Isn’t This Special
The ‘minor’ sports have a major impact on a team dealer’s bottom line.
In boys’ high school sports, four of the five top sports are 11-player football, basketball, baseball and soccer in the current NFHS sports participation study. The only interloper among these major sports? Track and field.
The story is somewhat different for high school girls, where the NFHS lists the top five sports as track and field and volleyball as first in second in terms of participation, then followed by the so-called major sports of basketball, soccer and fast-pitch softball.
So when the combined participation of boys and girls in high school sports is considered, coupled with the total spending on those sports, it’s fair to say that football, basketball, baseball/softball and soccer deserve to be categorized as the Big Four in team sports. Understandably, team dealers always cater to these big boys (and girls), but the smart ones know the business certainly does not stop there.
Obviously, one of the difficulties for team dealers when catering to a specialty/niche sport is having enough inventory in the warehouse and store to meet the highly specific product demands of well-informed and demanding athletes.
The Specialty Challenge/Opportunity
The sport of swimming is a perfect example of this quandary.
According to Joel Dunn, a salesman for Performance Team Sports, Miami, FL, any retailer who specializes in swimming needs to invest in a wider assortment of goggles, swim caps, swim suits and practice accessories than a traditional team dealer like his business, which will only carry a handful of items in each of those four categories.
“In the case of swimming, the swimmers, their coaches and the parents tend to buy from swimming specialty retailers, which are more likely to have the exact size, design, color and model of what they need,” says Dunn.
Of course, there’s always an exception. For instance, longtime Mesa, AZ-based team dealer Dennis Callison, at East Valley Sporting Goods, readily admits that swimming is a primary sales category for his business.
“Swimming is my number one sport,” he reports.
And in Hawaii, many high school swim coaches are reporting a growing move of non-competitive swimmers joining high school swim teams, just to be on another high school sports team, according to Stanley Costales, Jr, owner of Sports Line, Hilo, HI.
And then there’s wrestling, arguably the most intense specialty sport that attracts an extremely dedicated but shrinking number of participants. (Except for girls, whose numbers are growing significantly.) Unless you have an enthusiastic local participation base in states such as California, Illinois, New York, Texas, Ohio, New Jersey, Pennsylvania, Washington, Michigan, and Minnesota, which are the top-10 states for high school wrestling, wrestling remains the prime definition of a specialty sport.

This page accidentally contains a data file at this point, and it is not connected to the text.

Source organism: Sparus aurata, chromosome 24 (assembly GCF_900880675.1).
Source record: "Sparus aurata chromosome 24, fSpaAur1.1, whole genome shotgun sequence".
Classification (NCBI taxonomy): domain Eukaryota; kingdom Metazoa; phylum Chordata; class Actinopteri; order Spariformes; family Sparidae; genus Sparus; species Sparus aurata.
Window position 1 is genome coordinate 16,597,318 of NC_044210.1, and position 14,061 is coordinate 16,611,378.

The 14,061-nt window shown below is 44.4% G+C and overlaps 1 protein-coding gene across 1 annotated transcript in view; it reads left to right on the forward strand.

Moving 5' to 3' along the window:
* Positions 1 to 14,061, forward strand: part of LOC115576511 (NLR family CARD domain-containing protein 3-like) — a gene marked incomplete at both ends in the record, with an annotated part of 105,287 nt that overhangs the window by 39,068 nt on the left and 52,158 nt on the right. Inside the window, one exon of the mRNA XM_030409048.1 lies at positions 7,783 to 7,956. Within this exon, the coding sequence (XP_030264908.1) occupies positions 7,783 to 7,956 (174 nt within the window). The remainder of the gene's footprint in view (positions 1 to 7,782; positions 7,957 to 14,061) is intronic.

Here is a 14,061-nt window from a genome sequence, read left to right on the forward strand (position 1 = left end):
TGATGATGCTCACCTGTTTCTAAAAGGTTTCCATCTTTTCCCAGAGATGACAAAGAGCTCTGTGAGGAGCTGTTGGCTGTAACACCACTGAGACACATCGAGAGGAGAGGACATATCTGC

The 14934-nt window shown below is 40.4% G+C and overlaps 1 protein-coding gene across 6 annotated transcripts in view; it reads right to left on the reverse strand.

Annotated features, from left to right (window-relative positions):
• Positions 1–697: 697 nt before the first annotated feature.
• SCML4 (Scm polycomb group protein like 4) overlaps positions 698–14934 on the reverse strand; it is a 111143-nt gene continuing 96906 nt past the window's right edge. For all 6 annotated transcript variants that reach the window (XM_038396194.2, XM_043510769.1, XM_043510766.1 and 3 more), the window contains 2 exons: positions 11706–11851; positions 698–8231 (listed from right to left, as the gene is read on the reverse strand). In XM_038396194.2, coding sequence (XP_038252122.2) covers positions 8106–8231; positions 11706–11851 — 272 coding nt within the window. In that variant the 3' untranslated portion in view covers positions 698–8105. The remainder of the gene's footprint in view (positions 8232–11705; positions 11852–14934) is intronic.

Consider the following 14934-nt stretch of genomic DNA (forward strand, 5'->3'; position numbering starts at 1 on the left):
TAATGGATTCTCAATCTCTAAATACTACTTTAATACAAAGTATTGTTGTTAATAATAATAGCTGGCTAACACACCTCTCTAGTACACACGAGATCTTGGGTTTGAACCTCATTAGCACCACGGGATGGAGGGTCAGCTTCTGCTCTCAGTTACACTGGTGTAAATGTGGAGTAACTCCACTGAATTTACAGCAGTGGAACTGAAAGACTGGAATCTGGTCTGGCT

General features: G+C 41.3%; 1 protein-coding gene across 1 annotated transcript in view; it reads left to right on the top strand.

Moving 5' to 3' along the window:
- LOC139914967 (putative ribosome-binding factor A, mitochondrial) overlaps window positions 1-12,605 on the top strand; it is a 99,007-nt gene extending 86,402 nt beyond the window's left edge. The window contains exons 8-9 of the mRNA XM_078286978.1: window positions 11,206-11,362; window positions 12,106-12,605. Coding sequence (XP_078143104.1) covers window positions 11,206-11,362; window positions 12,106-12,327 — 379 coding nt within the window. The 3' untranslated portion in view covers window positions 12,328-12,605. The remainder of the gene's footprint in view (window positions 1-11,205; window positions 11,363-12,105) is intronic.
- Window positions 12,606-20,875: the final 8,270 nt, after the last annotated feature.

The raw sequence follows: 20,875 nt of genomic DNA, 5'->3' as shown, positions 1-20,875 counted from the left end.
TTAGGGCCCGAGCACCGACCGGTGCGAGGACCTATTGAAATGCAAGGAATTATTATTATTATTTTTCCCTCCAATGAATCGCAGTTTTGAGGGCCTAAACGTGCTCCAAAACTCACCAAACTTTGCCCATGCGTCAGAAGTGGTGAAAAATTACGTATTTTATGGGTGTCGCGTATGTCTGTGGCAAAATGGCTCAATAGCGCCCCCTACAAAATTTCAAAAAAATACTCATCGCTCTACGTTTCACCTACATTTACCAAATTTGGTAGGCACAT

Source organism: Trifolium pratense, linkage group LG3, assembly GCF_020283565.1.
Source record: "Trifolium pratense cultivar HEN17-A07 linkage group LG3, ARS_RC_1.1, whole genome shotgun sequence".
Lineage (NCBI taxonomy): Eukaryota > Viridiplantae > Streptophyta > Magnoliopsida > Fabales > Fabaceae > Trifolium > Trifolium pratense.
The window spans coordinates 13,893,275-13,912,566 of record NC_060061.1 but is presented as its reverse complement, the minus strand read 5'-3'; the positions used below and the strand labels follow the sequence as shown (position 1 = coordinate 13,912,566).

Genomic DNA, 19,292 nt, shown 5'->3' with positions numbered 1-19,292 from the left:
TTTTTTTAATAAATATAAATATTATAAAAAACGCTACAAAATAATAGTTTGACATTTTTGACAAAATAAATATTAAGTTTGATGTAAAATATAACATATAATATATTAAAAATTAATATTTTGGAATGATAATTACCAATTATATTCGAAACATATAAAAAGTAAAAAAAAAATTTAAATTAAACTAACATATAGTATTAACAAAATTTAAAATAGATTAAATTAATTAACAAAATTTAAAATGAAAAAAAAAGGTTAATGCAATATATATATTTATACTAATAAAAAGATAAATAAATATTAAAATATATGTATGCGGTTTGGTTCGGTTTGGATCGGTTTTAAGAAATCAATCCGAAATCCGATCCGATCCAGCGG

But while wrestlers have a limited number of product needs, some dealers have found a way to pin down more sales.
“We really push player packs and spirit packs,” explains Randy Nill, president/owner of Nill Brothers Sporting Goods, Kansas City, MO. “These are popular with parents who like to wear hoodies, sweatshirts and team apparel at meets. The coaches are encouraging their wrestlers to buy them as well.”
Another plus for wrestling is all those girls suddenly needing singlets and the new two-piece uniforms along with headgear and warmups.
When it comes to wrestling uniforms, while wrestlers can wear a one-piece or a two-piece uniform, Nill says the vast majority of wrestlers in Missouri and Kansas prefer one over the other.
“In our part of the country, the singlet is the dominant uniform for wrestlers — boys and girls,” he reports.
Sticks and Poms
For years lacrosse has been labeled “the next big thing” in team sports and it has tried mightily to live up to that reputation and is on the verge of joining the Big Four, but nationally it remains as a specialty sport as it tries to expand its footprint. Growth remains strong, steady and showing signs of long-term strength, especially in the states where the sport is already being played.
The numbers tell the story. Since 2012, participation in girls’ lacrosse and boys’ lacrosse has increased 19 percent with a combined 213,452 participants in 2018-19, according to NFHS.
“My lacrosse business is growing like crazy,” reports Performance Team Sports’ Dunn. “My sales to private schools are strong,” he adds, pointing out that he sells more apparel, especially uniforms, than equipment.
“Whether it’s a cheerleading accessory, a letterman’s jacket, a high-tech swim suit or a pole vault pit, we can get what the customer needs and usually get it delivered in a day.”
— Debbie Long, Williams Sporting Goods
But selling lacrosse is not for all team dealers.
“I have been in and out of lacrosse twice,” admits Betsy Frey, owner of Holyoke Sporting Goods, Holyoke, MA.
And then there is cheerleading, another sport that constantly challenges traditional team dealers.